A hunger for community is how some describe the growing trend of collective houses in Vancouver.
Gravely Street Farm sits on the corner of Nanaimo and East First Avenue and is home to six individuals, including founder Brennan Wauters.
Together they share everything from grocery bills to value systems.
This is what it means to live in a collective house. Gravely Street Farm was created in 2009, making it a veteran among collective houses in Vancouver.
It was their beliefs around environmentalism and consensus decision-making that brought its residents together, according to Wauters, an electrician apprentice and political activist.
Ami Muranetz, a vocal supporter of collective living, thinks Vancouver’s high housing prices is helping the idea of collective houses gain traction in the city.
“It’s cutting edge and people are going to start looking toward it as housing becomes more unaffordable,” she said.
Muranetz lived in an 11-person collective home called the Light House where rent was as low as $480 for some members. The group was forced to disband in May after the members ran into housing insurance problems with the property manager of the mansion they were leasing.
But the number of collective houses in Vancouver is growing.
There are 47 listed on the Vancouver Collective Houses Network Facebook page, but in the month of June alone, there were five postings by collective houses not included on that list looking for new members. In East Van, there are pockets where collective housing is more concentrated.
In the two-block radius around Gravely Street Farm, there are at least two more.
Shoshana Allice and two others created a collective house on Nanaimo and East First Avenue called the Tea Cozy three months ago. She already understands there are more important benefits than sharing rent.
“The other advantage is having somebody to share meals with and someone to cheer you on and celebrate successes,” she said. “These are the advantages of living in a healthy family. Support when you need it.”
Living collectively can also be seen as a counter-culture to the individual and consumerist ideas in mainstream culture.
“I think there’s a hunger for community, for a different way of being in connection with each other — for something that’s missing in this very independent society,” said Allice, who offers leadership workshops for businesses and individuals.
Members of the Tea Cozy, like at many others, grow some of their own food in the backyard. They currently grow flowers and herbs, but Allice added, they also hope to grow more substantial produce like “tomatoes and all things veggie.”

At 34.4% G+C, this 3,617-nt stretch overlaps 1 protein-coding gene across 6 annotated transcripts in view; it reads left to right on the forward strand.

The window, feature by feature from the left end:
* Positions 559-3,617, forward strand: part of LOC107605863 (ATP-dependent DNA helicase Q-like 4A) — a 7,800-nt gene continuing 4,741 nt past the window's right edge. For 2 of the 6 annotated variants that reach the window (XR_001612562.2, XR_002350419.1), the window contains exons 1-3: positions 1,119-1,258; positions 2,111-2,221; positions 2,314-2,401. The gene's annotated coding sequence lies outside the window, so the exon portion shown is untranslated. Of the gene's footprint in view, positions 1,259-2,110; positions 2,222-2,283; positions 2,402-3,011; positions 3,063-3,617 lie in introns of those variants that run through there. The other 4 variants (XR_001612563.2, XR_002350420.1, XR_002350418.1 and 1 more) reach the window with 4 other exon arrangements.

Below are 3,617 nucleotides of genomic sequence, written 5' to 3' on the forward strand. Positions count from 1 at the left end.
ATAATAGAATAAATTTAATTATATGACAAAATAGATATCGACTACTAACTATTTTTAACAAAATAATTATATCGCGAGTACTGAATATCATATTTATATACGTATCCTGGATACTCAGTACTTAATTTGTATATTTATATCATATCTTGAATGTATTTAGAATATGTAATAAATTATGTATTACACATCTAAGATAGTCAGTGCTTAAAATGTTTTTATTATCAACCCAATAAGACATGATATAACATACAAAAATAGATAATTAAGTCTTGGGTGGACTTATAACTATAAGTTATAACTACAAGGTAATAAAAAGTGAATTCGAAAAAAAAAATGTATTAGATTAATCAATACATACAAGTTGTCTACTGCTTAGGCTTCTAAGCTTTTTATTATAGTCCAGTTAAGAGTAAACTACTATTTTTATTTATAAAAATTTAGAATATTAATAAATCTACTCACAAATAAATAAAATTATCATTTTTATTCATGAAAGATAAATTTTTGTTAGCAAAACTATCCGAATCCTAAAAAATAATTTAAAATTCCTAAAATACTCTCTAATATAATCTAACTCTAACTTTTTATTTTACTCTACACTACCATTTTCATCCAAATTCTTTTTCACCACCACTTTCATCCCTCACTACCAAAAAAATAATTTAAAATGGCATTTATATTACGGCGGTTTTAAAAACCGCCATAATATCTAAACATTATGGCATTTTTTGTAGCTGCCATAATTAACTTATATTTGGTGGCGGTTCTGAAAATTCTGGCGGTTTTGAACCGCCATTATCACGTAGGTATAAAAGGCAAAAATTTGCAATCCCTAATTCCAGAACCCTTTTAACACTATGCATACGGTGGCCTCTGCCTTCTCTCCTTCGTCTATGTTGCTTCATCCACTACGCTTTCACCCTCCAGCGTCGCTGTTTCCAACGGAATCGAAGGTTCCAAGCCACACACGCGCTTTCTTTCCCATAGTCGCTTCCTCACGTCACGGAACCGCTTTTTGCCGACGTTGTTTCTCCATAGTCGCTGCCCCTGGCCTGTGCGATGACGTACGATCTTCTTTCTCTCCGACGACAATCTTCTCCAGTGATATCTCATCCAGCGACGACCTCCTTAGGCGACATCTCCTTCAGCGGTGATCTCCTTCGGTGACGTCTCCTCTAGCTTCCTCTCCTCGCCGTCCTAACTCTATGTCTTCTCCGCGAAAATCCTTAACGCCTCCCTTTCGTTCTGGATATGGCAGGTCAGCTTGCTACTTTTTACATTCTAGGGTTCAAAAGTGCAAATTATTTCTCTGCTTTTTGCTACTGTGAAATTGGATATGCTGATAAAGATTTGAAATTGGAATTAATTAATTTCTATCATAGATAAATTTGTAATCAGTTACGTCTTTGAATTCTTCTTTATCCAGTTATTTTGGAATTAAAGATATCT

The growing popularity of these houses means many people are trying collective living for the first time. Currently, there is no formal support system for them, but the collective living community is very helpful by nature.
Ulysses Newcomb lives in the Abaton on Grant and East First Avenue with four others, including a geomorphologist and a burlesque dancer.
Newcomb, a musician, explained that creating community is natural for people living in a collective situation because it’s what you need to do with the people you live with.
Often, people living in collective houses do not know one another before deciding to move in together.
“So that you’re not isolating yourself, you try to engage the community and the residents of your city, and so on and so forth,” said Newcomb. In that way, it’s natural for collective houses “to connect everything.”
This dedication to community means the lifestyle is not for everyone.
“There’s no one size fits all for everyone. I think collective living is for someone who sees the value in community as a way of being gentle on the planet,” said Allice, who added in most cases, collective living is a long-term choice. “There’s a commitment to these relationships. It’s not just about getting one’s way until the next person comes along.”
With four people sharing one bathroom at the Tea Cozy, Allice has sound advice for those wanting to live collectively:
“There is a level of generosity and communication skills that’s required.”